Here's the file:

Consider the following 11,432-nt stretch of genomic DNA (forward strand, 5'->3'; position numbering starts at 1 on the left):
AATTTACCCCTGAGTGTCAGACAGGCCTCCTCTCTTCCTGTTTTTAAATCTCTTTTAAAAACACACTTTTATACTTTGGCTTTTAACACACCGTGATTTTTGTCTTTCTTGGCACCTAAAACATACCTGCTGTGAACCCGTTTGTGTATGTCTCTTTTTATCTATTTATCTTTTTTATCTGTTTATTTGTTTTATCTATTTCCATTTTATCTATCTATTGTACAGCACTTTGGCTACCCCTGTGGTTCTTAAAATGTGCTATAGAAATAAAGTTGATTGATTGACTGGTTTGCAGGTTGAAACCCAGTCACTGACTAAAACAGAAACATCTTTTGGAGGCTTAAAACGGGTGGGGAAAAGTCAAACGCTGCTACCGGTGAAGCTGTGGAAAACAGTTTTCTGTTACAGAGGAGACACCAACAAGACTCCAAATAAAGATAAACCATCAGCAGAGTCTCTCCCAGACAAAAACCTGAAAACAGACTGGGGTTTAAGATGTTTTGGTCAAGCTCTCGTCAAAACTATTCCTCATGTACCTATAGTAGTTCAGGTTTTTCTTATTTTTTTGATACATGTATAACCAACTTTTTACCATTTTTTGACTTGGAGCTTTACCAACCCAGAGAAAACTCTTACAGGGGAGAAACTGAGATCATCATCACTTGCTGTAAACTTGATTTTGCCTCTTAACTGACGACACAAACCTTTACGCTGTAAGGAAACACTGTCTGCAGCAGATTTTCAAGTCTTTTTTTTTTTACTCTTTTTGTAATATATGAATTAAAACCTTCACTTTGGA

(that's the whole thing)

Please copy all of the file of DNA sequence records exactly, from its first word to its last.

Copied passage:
Consider the following 11,432-nt stretch of genomic DNA (forward strand, 5'->3'; position numbering starts at 1 on the left):
AATTTACCCCTGAGTGTCAGACAGGCCTCCTCTCTTCCTGTTTTTAAATCTCTTTTAAAAACACACTTTTATACTTTGGCTTTTAACACACCGTGATTTTTGTCTTTCTTGGCACCTAAAACATACCTGCTGTGAACCCGTTTGTGTATGTCTCTTTTTATCTATTTATCTTTTTTATCTGTTTATTTGTTTTATCTATTTCCATTTTATCTATCTATTGTACAGCACTTTGGCTACCCCTGTGGTTCTTAAAATGTGCTATAGAAATAAAGTTGATTGATTGACTGGTTTGCAGGTTGAAACCCAGTCACTGACTAAAACAGAAACATCTTTTGGAGGCTTAAAACGGGTGGGGAAAAGTCAAACGCTGCTACCGGTGAAGCTGTGGAAAACAGTTTTCTGTTACAGAGGAGACACCAACAAGACTCCAAATAAAGATAAACCATCAGCAGAGTCTCTCCCAGACAAAAACCTGAAAACAGACTGGGGTTTAAGATGTTTTGGTCAAGCTCTCGTCAAAACTATTCCTCATGTACCTATAGTAGTTCAGGTTTTTCTTATTTTTTTGATACATGTATAACCAACTTTTTACCATTTTTTGACTTGGAGCTTTACCAACCCAGAGAAAACTCTTACAGGGGAGAAACTGAGATCATCATCACTTGCTGTAAACTTGATTTTGCCTCTTAACTGACGACACAAACCTTTACGCTGTAAGGAAACACTGTCTGCAGCAGATTTTCAAGTCTTTTTTTTTTTACTCTTTTTGTAATATATGAATTAAAACCTTCACTTTGGA